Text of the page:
“Dune” as a franchise has entered public consciousness with several forays including a David Lynch film, the 2021 film adaptation and ranking 35 out of 100 in the Great American Reads of 2018. This popularity can be tied to the fervent fan base of “Dune,” spanning generations and global communities. Given that, why should a person read “Dune?”
“Dune” is an unwieldy book, coming in at 794 pages, excluding ancillary material. However, the prose itself stands in stark defiance. Being a brisk read equal to pulp novels of Edgar Rice Burroughs, “Dune” uses it’s typical speculative setting to explore and define complex ideas of ecology and religion.
Environmentalism is a key part of the story of “Dune,” with the sandworms acting as keystone species within an ecological system reliant on aeration of soil and movement of moisture. While water capture and preservation are internalized on a cultural level.
In this way, the author Frank Herbert employs his philosophy of environmentalism into a fictional world. The habitats and animal life of “Dune” are mapped out and described in detail. Though, not the first, “Dune” is an early example of world-building. Creating a world around these core concepts the author is capable of exploring and putting into the text a narrative on the relationship of nature to man.
Though environmentalism is not new to speculative fiction it is not a key aspect of the narrative. Comparatively characters in a “Star Wars” film are more likely to chop up any animal that crosses their path than make friends. Only recent additions to the canon, like “Jedi Fallen Order” attempt to explain and explore the complicated relationship of nature.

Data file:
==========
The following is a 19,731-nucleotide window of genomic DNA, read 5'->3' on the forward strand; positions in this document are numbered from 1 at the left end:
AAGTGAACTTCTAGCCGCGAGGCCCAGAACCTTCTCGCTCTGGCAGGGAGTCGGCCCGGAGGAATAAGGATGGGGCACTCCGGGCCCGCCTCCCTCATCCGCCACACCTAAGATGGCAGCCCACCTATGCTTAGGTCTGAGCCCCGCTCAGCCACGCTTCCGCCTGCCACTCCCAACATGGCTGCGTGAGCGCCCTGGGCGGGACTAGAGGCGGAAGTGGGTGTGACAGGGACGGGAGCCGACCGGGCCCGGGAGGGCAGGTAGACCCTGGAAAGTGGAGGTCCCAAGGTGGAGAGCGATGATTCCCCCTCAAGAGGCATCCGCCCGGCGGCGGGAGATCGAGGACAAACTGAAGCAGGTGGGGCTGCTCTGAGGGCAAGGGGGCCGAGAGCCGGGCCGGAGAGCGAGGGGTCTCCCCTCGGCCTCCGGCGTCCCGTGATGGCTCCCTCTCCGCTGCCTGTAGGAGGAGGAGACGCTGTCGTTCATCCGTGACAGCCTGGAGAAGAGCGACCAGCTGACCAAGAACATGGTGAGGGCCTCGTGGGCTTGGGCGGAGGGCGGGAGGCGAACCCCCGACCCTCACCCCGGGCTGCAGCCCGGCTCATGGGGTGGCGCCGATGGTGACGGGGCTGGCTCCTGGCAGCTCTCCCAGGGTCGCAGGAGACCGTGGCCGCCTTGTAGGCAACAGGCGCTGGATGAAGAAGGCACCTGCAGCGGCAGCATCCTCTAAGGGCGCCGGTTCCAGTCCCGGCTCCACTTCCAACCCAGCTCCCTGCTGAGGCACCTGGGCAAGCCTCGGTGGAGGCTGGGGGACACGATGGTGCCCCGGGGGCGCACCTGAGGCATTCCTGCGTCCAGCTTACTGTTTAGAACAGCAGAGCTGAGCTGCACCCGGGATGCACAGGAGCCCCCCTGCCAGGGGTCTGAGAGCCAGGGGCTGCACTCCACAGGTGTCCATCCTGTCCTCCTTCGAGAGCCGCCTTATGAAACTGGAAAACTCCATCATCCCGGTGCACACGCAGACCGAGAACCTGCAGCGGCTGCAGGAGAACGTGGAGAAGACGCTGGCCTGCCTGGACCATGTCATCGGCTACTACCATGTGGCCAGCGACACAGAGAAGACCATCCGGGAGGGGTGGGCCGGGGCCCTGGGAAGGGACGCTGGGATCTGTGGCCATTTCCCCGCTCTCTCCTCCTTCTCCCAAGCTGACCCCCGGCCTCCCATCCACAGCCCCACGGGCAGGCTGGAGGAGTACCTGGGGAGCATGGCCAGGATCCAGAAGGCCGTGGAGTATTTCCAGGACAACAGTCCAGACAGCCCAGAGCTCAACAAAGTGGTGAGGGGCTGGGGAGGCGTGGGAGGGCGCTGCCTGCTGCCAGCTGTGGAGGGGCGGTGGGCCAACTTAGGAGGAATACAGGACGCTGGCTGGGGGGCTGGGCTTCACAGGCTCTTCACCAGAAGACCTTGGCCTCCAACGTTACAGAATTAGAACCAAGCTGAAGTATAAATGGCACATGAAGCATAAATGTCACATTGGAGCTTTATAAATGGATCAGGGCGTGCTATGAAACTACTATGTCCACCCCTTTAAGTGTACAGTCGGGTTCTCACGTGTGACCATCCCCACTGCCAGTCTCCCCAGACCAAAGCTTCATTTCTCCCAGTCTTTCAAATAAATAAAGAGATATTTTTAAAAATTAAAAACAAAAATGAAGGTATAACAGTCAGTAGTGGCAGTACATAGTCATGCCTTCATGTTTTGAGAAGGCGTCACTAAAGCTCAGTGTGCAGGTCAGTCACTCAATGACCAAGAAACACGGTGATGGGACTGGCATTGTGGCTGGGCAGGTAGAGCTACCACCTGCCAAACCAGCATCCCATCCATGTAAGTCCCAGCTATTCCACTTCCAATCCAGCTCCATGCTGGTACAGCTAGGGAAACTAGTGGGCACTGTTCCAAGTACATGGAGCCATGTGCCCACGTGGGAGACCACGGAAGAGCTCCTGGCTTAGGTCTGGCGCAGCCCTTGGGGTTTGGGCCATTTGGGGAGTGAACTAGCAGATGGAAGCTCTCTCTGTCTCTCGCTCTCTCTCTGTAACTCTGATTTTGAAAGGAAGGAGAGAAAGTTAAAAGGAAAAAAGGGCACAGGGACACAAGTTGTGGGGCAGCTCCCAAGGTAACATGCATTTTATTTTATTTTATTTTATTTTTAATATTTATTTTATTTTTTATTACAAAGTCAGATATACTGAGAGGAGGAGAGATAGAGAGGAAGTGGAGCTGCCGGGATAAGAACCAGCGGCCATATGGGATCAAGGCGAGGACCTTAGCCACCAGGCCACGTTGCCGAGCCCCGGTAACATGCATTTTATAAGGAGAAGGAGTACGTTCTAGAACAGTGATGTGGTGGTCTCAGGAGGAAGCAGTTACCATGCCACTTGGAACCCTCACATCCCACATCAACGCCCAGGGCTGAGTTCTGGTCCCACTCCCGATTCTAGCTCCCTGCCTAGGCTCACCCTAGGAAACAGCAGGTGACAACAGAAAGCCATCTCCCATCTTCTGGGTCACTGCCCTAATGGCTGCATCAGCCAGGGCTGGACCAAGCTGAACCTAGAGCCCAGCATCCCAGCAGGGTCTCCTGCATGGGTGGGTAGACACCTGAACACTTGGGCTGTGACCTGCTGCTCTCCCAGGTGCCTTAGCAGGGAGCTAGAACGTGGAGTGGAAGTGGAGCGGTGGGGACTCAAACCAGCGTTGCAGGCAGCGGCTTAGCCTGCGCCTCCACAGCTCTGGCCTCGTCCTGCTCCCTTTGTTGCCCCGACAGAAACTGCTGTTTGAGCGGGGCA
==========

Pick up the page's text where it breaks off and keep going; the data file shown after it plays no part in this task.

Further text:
While “Dune” stands out within the genre since a large part of the novel is overproduction and control of water. In a plot similar to “Mad Max Fury Road,” water is a cultural and political necessity, only second to melange, the valued spice of “Dune.”
Another element of “Dune” is the presentation of religion. The crux of the novel is that Paul, the protagonist, is the Messiah of the Fremen people. Though, this is not the first time religion has appeared. The novel opens with Lady Jessica, a Bene Gesserit, which is an order of religious warriors descended from Christians. Her discussions about the Orange Catholic Bible forms images of current Christians. While, the Fremen people employ words like usul, jihad and Muad’Dib found in Arabic and Muslim lexicons.
“Dune” not only acknowledges the existences of these religious identities but maintains them in the fictional futures. Unlike “Star Trek” where religion is stripped out of Star Fleet, “Dune” chooses to explore and discuss the complicated relationship between political and religious belief. In the podcast “Imaginary Worlds,” Eric Molinsky discusses religion in the novel and its meaning in more detail.
Though the novel implements elements of the “white savior” narratives found in novels like “Lawrence of Arabia” or “A Princess of Mars,” “Dune” presents something new as well. Fremen culture is not demonized in the novel, instead, it is presented as a socially enlightened alternative. Paul being the leader of Fremen is in part to his indoctrination and upbringing. His history and ability lead the others to believe he is capable of leadership. Paul acts as a bridge between two nations, though he struggles against this title.
“Dune” presents an example of world-building that is inescapable in the current speculative fiction landscape. Standing out for its attention to detail, ecology and religion, “Dune” is a milestone of the genre.
Benjamin Ervin is a senior studying English literature and writing at Ohio University. Please note that the views and opinions of the columnists do not reflect those of The Post. Want to talk more about it? Let Benjamin know by emailing him firstname.lastname@example.org.